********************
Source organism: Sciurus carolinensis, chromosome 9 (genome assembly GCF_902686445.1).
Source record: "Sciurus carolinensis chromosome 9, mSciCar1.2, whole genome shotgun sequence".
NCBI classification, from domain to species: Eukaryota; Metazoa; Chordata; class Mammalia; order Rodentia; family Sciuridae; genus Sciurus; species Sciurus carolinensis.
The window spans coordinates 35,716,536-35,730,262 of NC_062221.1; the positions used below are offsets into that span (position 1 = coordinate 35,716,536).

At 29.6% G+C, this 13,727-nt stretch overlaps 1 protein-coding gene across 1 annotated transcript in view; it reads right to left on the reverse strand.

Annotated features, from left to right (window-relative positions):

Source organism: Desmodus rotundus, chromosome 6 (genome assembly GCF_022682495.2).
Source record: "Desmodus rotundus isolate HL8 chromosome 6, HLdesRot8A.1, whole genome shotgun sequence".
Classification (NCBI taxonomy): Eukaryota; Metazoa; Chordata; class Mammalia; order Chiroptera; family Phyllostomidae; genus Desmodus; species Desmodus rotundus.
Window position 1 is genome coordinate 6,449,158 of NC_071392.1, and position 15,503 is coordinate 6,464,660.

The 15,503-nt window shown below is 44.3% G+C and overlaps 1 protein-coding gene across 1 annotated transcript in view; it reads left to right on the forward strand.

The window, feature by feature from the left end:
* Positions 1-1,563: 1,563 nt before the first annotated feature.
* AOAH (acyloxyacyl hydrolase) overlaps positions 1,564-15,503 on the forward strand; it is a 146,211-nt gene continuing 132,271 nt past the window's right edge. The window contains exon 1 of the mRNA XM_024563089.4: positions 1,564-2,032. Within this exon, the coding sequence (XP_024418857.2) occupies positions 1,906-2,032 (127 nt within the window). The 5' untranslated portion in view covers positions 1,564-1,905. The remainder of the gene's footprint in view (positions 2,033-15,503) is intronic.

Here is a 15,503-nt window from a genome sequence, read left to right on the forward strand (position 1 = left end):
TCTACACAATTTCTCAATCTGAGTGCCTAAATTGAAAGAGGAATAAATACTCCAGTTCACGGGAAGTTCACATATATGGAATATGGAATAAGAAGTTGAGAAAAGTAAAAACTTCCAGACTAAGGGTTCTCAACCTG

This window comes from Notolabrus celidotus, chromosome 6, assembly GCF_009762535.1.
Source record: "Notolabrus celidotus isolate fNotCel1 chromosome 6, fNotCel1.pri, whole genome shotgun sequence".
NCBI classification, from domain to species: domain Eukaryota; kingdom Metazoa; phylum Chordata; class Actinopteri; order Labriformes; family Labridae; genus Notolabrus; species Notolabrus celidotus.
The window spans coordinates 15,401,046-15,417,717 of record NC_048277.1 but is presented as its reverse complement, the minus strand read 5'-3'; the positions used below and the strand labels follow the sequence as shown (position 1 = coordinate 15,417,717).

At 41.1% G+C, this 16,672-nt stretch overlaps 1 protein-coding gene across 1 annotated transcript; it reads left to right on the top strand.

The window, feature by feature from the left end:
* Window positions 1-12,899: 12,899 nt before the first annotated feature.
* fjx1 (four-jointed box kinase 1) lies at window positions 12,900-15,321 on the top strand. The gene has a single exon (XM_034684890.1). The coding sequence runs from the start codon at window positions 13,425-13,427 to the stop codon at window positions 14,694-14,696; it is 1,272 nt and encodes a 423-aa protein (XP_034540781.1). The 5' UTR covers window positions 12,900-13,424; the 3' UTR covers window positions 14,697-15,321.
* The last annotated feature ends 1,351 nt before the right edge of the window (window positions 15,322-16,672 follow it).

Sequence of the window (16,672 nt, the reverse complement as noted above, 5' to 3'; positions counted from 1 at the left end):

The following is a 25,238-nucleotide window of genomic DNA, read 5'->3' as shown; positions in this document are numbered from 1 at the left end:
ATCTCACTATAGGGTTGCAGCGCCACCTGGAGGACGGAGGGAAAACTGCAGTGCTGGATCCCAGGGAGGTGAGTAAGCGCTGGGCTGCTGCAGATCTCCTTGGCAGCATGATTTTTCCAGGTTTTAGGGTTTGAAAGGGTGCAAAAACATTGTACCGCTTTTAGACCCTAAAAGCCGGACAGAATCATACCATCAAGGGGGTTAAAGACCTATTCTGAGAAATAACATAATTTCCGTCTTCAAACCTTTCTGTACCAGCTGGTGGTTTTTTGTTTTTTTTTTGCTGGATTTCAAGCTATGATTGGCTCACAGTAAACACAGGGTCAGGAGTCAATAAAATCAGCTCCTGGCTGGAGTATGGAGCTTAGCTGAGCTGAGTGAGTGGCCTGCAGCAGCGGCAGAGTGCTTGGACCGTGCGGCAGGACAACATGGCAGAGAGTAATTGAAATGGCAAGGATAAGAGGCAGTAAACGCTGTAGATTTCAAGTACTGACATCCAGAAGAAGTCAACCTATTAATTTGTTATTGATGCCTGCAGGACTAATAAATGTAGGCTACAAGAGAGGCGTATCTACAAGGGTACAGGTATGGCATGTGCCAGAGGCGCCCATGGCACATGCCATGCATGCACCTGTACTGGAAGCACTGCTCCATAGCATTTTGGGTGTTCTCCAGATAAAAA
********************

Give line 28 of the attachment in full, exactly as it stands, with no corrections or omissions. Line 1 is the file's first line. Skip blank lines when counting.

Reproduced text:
ATCTCACTATAGGGTTGCAGCGCCACCTGGAGGACGGAGGGAAAACTGCAGTGCTGGATCCCAGGGAGGTGAGTAAGCGCTGGGCTGCTGCAGATCTCCTTGGCAGCATGATTTTTCCAGGTTTTAGGGTTTGAAAGGGTGCAAAAACATTGTACCGCTTTTAGACCCTAAAAGCCGGACAGAATCATACCATCAAGGGGGTTAAAGACCTATTCTGAGAAATAACATAATTTCCGTCTTCAAACCTTTCTGTACCAGCTGGTGGTTTTTTGTTTTTTTTTTGCTGGATTTCAAGCTATGATTGGCTCACAGTAAACACAGGGTCAGGAGTCAATAAAATCAGCTCCTGGCTGGAGTATGGAGCTTAGCTGAGCTGAGTGAGTGGCCTGCAGCAGCGGCAGAGTGCTTGGACCGTGCGGCAGGACAACATGGCAGAGAGTAATTGAAATGGCAAGGATAAGAGGCAGTAAACGCTGTAGATTTCAAGTACTGACATCCAGAAGAAGTCAACCTATTAATTTGTTATTGATGCCTGCAGGACTAATAAATGTAGGCTACAAGAGAGGCGTATCTACAAGGGTACAGGTATGGCATGTGCCAGAGGCGCCCATGGCACATGCCATGCATGCACCTGTACTGGAAGCACTGCTCCATAGCATTTTGGGTGTTCTCCAGATAAAAA